We can’t afford to retreat on college campuses

Matthew Hurtt Contributor
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As a staunch advocate for free speech and a former College Republican, I was disheartened and disappointed that the Fordham University CRs rescinded their invitation for Ann Coulter to speak on campus at the end of November in the wake of growing criticism from students and administrators.

According to a report here at The Daily Caller, leftist students organized to oppose Coulter’s invitation, using the petition site Change.org to gather more than 2,000 signatures. The petition’s creator “concedes that free speech is a right, but argues that Coulter has made a career out of insulting various minority groups,” according to the report.

Fordham University President Joseph McShane expressed his disappointment with the College Republicans in a letter:

“To say that I am disappointed with the judgment and maturity of the College Republicans, however, would be a tremendous understatement. There are many people who can speak to the conservative point of view with integrity and conviction, but Ms. Coulter is not among them. Her rhetoric is often hateful and needlessly provocative — more heat than light — and her message is aimed squarely at the darker side of our nature.”

Despite his personal objections, McShane did say the university would allow Coulter to speak. To that end, President McShane has been accommodating.

The issue isn’t necessarily that the Fordham College Republicans rescinded their invitation, although it’s an unfortunate example of the ferocity of the speech police on university campuses. Those responsible for rescinding the invitation should be ashamed of themselves for ceding ground on campus, where conservative and right-of-center viewpoints are castigated, heckled, marginalized, and silenced.

What’s at stake here is the right of free speech on campus, which is threatened by the left’s efforts to brand opposing views as “hate speech.”

University administrators love to describe college as the “marketplace of ideas,” but that’s a blatant lie in most instances. University campuses are oftentimes the marketplace of ideas with which only the overwhelmingly liberal faculty and administration agree. Universities spend countless thousands of dollars a year bringing left-wing speakers to campus but criticize every penny that goes toward conservative speakers, sometimes even withholding funding altogether.

High-minded academics seek to define dissenting speech as “hate speech” and consider it outside the protections of the First Amendment. Don’t agree with Ann Coulter? It’s because she spews hate speech. Meanwhile, liberal speakers come to campus and administrators ask students to be more “open-minded” and “tolerant” of diverse views. It’s total hypocrisy, and those on the right should combat it on every front.

The left wants to re-define the language to reflect their belief system, and the Fordham CRs are accomplices in the left’s quest on their campus. Their capitulation is an admission on their behalf that Ann Coulter says objectionable things — so-called “hate speech” — and that they don’t support her right to say them.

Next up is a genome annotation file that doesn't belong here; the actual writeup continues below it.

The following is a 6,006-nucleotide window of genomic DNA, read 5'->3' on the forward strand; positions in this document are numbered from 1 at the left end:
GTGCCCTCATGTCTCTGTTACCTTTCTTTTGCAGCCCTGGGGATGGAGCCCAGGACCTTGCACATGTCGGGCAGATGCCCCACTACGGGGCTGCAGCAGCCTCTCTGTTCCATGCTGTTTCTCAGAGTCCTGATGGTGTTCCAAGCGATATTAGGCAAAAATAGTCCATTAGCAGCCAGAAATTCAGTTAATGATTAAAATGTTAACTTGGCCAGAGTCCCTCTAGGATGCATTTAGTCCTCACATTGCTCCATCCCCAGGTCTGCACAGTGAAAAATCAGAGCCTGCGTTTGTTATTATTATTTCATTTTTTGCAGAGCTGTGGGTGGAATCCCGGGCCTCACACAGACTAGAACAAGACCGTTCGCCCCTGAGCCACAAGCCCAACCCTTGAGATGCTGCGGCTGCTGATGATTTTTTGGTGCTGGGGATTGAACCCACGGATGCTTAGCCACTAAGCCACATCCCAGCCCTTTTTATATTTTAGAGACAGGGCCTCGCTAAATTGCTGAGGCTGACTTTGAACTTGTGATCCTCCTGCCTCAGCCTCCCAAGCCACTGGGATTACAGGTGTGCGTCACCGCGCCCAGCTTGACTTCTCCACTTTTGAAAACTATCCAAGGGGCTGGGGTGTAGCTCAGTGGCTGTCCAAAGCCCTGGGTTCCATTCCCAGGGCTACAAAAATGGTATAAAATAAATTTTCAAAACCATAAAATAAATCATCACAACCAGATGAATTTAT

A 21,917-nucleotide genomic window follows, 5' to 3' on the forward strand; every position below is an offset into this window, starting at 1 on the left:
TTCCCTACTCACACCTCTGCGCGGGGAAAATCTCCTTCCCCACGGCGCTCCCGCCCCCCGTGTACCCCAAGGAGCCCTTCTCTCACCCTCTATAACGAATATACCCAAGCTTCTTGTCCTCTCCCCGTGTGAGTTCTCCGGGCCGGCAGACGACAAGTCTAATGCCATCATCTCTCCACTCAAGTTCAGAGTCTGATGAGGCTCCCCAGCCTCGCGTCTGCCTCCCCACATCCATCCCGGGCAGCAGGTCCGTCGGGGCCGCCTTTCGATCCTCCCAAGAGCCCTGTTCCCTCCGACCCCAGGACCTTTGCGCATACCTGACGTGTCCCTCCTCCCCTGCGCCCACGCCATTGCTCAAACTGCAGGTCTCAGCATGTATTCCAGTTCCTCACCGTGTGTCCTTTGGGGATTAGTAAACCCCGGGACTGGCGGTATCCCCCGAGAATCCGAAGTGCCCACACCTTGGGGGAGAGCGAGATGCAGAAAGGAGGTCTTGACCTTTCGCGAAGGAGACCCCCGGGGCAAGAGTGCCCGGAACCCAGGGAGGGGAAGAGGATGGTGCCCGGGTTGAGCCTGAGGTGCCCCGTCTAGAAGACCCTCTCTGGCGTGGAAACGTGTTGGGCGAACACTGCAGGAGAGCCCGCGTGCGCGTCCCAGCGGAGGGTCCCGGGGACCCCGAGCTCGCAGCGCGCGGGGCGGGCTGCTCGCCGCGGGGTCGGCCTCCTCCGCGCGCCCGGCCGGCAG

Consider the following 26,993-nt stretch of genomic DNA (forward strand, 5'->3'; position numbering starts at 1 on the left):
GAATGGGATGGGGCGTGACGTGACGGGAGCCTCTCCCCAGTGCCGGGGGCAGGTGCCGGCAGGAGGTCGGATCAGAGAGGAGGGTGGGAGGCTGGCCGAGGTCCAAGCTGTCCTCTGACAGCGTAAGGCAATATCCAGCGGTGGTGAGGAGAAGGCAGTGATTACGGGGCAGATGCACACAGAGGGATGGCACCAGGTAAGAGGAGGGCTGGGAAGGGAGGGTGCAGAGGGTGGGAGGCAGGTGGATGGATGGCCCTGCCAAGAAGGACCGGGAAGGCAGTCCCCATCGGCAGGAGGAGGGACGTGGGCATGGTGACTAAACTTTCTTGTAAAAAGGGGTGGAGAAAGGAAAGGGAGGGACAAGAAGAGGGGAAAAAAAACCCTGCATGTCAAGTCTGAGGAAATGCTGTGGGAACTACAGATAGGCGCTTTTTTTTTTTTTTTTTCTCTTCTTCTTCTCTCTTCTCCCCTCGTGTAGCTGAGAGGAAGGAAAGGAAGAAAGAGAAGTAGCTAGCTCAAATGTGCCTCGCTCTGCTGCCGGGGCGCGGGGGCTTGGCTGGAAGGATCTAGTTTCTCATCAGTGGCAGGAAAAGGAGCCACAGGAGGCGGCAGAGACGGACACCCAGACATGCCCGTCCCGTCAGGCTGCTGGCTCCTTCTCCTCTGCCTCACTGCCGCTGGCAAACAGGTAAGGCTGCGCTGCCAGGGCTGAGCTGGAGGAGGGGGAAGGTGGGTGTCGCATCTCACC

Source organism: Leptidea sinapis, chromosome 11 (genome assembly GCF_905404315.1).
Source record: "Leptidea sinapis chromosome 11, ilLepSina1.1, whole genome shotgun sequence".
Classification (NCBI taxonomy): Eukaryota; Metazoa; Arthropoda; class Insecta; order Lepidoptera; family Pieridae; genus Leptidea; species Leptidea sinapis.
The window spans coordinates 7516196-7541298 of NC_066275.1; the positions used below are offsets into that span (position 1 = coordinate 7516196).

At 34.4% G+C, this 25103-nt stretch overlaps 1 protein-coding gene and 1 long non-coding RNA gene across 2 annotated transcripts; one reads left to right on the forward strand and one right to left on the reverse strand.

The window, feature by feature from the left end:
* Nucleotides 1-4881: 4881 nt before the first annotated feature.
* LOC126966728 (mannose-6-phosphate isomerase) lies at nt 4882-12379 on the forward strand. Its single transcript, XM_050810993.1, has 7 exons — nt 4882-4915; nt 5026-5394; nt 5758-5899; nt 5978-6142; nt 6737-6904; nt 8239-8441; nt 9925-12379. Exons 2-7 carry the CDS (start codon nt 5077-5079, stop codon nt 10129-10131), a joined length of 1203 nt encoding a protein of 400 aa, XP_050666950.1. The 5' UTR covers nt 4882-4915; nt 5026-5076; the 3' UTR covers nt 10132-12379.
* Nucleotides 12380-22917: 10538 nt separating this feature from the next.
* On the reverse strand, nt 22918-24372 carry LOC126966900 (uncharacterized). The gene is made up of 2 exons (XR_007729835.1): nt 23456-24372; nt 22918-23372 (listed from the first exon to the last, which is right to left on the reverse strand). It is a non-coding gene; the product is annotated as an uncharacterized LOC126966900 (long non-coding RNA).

“Tolerant” liberals cannot stand views different from their own. A quotation attributed to the late conservative thinker William F. Buckley, Jr. adequately summarized their opposition to diversity of thought: “Liberals claim to want to give a hearing to other views, but then are shocked and offended to discover that there are other views.“

Luckily, organizations exist to equip students (and in some instances, faculty and administrators) with the tools to combat the free speech police on campus.

The Foundation for Individual Rights in Education (FIRE) routinely criticizes university speech codes and provides legal assistance for those whose rights have been violated on campus. The Leadership Institute’s CampusReform.org gives a voice to conservative students whose views are marginalized or silenced on campus. The Alliance Defending Freedom (ADF) fights for religious liberty on campus.

These organizations can’t stop the speech police on campus by themselves. It takes a willing student who will stand up and fight back. It isn’t easy. It takes the courage of your convictions to weather public criticism. It takes guts to push back.

The Fordham CRs showed they lacked the courage of their convictions and the guts to stand up to the “tolerant” left on campus. It may seem like an insignificant story, but it’s a significant victory for speech police on campus. I hope future leaders of their organization have the intestinal fortitude to stand up to the intolerance of the “tolerant” left at Fordham.

Matthew Hurtt is a libertarian activist and former Campus Services Coordinator for the Leadership Institute’s CampusReform.org. Follow him on Twitter @matthewhurtt